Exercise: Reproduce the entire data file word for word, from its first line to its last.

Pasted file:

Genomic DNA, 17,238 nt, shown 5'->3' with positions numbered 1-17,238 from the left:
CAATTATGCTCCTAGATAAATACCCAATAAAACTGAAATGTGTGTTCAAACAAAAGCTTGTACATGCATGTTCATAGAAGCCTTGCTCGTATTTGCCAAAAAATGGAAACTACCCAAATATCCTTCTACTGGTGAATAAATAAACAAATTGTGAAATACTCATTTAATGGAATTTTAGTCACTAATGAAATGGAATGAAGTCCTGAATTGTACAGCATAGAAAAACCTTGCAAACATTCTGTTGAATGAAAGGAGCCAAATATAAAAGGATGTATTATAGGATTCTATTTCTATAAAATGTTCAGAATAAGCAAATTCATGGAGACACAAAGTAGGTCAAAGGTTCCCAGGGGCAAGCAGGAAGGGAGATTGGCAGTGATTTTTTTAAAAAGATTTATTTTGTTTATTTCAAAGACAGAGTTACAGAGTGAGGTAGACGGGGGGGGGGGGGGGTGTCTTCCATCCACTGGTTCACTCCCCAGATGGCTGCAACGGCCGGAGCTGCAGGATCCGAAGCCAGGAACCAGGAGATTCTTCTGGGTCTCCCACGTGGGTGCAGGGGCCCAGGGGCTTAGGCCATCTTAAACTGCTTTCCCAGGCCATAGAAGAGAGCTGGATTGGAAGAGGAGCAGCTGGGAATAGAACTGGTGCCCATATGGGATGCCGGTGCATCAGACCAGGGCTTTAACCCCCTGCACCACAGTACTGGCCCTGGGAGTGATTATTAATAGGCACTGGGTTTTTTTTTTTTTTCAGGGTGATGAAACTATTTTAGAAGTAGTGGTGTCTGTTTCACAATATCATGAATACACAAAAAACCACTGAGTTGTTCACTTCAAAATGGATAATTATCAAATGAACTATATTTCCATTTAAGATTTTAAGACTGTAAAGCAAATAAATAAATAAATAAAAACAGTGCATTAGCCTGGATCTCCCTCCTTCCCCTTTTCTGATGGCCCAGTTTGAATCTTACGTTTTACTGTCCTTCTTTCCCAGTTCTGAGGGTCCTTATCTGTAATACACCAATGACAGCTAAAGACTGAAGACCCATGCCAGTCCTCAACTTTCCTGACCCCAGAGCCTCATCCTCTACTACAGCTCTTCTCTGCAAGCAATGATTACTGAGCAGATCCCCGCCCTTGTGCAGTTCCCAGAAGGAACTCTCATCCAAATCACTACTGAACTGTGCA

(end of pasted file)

Genomic DNA, 17,238 nt, shown 5'->3' with positions numbered 1-17,238 from the left:
CAATTATGCTCCTAGATAAATACCCAATAAAACTGAAATGTGTGTTCAAACAAAAGCTTGTACATGCATGTTCATAGAAGCCTTGCTCGTATTTGCCAAAAAATGGAAACTACCCAAATATCCTTCTACTGGTGAATAAATAAACAAATTGTGAAATACTCATTTAATGGAATTTTAGTCACTAATGAAATGGAATGAAGTCCTGAATTGTACAGCATAGAAAAACCTTGCAAACATTCTGTTGAATGAAAGGAGCCAAATATAAAAGGATGTATTATAGGATTCTATTTCTATAAAATGTTCAGAATAAGCAAATTCATGGAGACACAAAGTAGGTCAAAGGTTCCCAGGGGCAAGCAGGAAGGGAGATTGGCAGTGATTTTTTTAAAAAGATTTATTTTGTTTATTTCAAAGACAGAGTTACAGAGTGAGGTAGACGGGGGGGGGGGGGGGTGTCTTCCATCCACTGGTTCACTCCCCAGATGGCTGCAACGGCCGGAGCTGCAGGATCCGAAGCCAGGAACCAGGAGATTCTTCTGGGTCTCCCACGTGGGTGCAGGGGCCCAGGGGCTTAGGCCATCTTAAACTGCTTTCCCAGGCCATAGAAGAGAGCTGGATTGGAAGAGGAGCAGCTGGGAATAGAACTGGTGCCCATATGGGATGCCGGTGCATCAGACCAGGGCTTTAACCCCCTGCACCACAGTACTGGCCCTGGGAGTGATTATTAATAGGCACTGGGTTTTTTTTTTTTTTCAGGGTGATGAAACTATTTTAGAAGTAGTGGTGTCTGTTTCACAATATCATGAATACACAAAAAACCACTGAGTTGTTCACTTCAAAATGGATAATTATCAAATGAACTATATTTCCATTTAAGATTTTAAGACTGTAAAGCAAATAAATAAATAAATAAAAACAGTGCATTAGCCTGGATCTCCCTCCTTCCCCTTTTCTGATGGCCCAGTTTGAATCTTACGTTTTACTGTCCTTCTTTCCCAGTTCTGAGGGTCCTTATCTGTAATACACCAATGACAGCTAAAGACTGAAGACCCATGCCAGTCCTCAACTTTCCTGACCCCAGAGCCTCATCCTCTACTACAGCTCTTCTCTGCAAGCAATGATTACTGAGCAGATCCCCGCCCTTGTGCAGTTCCCAGAAGGAACTCTCATCCAAATCACTACTGAACTGTGCA